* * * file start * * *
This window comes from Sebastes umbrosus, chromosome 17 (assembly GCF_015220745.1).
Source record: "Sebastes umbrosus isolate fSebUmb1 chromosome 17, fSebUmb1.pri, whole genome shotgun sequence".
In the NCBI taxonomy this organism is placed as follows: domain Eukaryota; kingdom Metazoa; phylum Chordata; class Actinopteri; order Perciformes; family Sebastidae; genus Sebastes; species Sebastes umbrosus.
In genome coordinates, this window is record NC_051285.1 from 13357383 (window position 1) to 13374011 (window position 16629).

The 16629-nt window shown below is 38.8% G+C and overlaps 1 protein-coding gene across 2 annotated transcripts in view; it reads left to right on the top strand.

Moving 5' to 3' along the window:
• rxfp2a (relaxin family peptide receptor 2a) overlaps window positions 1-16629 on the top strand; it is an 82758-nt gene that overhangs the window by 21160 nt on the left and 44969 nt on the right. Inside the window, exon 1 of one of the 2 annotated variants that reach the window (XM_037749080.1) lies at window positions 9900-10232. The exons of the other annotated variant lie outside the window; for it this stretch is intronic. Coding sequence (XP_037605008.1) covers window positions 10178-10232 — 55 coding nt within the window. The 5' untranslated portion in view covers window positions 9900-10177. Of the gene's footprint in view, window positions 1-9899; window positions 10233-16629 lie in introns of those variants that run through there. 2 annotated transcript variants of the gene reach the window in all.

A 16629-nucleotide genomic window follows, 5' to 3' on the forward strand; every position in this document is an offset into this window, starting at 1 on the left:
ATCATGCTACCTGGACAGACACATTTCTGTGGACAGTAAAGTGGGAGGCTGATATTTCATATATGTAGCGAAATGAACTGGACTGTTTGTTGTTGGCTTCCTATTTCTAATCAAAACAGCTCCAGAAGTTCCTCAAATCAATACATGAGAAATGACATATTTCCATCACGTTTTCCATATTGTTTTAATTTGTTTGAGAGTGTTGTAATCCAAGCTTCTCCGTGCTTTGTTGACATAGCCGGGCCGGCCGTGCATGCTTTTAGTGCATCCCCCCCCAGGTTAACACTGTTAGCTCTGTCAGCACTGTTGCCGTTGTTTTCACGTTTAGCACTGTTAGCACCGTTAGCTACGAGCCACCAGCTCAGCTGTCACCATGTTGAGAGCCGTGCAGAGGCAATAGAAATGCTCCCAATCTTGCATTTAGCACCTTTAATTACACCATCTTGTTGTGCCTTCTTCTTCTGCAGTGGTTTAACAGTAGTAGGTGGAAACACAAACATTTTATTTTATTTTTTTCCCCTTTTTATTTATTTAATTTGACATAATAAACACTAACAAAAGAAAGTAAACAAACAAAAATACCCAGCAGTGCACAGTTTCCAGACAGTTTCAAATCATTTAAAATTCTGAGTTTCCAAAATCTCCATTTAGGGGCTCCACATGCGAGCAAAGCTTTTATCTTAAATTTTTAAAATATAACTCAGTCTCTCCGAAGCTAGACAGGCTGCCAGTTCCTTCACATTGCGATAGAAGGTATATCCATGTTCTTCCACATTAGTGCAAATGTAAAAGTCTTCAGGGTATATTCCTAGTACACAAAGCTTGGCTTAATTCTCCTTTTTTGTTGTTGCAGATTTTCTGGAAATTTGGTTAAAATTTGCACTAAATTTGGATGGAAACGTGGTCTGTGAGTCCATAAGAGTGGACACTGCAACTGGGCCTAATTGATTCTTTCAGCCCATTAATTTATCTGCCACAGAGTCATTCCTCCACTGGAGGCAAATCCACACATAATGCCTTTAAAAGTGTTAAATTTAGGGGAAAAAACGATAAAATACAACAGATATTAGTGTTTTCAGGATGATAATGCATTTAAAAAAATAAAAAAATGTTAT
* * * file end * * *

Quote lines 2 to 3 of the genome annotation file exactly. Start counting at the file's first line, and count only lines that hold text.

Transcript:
Source record: "Sebastes umbrosus isolate fSebUmb1 chromosome 17, fSebUmb1.pri, whole genome shotgun sequence".
In the NCBI taxonomy this organism is placed as follows: domain Eukaryota; kingdom Metazoa; phylum Chordata; class Actinopteri; order Perciformes; family Sebastidae; genus Sebastes; species Sebastes umbrosus.